New Zealand rescuers succeeded on Tuesday in releasing “pilot dolphins” trapped on the coast. The mammals have unfortunately failed to take to the sea and are threatening to run aground again.
The “pilot dolphins” are not yet out of danger. 28 pilot whales trapped on the coast were released by New Zealand rescuers. The group unfortunately remains very close to the coast and threatens to run aground again.
The Department of Conservation (DOC) said the mammals were part of a herd of about 50 “pilot dolphins” found stranded Monday at Farewell Spit, a sandy tongue 90 kilometers north of the tourist town of Nelson , located in the far north of the South Island.
About forty cetaceans were released Monday evening before beaching again Tuesday morning. About sixty volunteers helped put the 28 mammals back in the water. “Cetaceans are close to shore and it is not certain that they will swim offshore or run aground again,” a DOC spokeswoman said. Volunteers and employees of the ministry remain on site, ready to intervene if necessary, she explained. At least 15 members of this group of mammals have died.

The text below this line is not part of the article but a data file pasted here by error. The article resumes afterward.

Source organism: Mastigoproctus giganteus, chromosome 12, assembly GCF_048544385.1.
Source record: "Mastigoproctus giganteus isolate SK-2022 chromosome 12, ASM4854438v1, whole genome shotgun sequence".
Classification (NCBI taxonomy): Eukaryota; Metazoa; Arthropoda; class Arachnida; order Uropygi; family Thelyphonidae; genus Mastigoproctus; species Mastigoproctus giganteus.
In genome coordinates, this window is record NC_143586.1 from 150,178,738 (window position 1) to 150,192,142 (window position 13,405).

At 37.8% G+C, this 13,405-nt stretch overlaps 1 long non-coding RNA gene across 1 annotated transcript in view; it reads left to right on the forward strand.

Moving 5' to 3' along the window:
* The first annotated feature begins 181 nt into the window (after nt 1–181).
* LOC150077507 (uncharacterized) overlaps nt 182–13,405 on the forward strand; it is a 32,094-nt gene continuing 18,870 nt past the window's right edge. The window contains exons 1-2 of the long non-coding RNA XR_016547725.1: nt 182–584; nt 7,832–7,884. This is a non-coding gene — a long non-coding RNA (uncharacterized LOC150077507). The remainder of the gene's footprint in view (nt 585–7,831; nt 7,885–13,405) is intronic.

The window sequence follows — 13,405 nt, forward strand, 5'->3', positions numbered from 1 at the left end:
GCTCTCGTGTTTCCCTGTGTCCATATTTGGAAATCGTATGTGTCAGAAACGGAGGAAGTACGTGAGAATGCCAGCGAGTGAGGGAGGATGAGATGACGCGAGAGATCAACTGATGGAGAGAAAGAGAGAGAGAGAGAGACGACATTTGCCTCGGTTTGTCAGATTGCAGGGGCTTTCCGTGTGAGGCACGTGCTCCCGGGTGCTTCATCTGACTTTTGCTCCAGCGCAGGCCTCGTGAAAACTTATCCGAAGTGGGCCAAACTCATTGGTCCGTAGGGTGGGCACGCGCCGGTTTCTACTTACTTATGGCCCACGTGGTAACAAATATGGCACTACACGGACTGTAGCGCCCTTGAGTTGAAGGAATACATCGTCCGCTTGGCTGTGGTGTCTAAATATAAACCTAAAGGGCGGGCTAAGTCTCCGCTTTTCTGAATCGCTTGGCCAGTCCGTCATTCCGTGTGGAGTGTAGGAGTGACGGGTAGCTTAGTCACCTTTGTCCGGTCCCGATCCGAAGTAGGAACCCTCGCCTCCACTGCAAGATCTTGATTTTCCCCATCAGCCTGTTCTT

A frequent phenomenon in the region
Farewell Spit is a 26-kilometer-long spit of sand jutting out into the Golden Bay. It has been the scene of around ten cases of group strandings of pilot whales over the past 15 years. In February 2017, nearly 700 of these mammals had stranded at Farewell Spit, including 250 that had perished. There is no certain scientific explanation for this phenomenon.
There are hypotheses about disease, navigation errors, the presence of predators, extreme weather conditions or problems related to the topography of certain places. But others implicate human activity, and in particular disturbances generated by high-frequency sonars.
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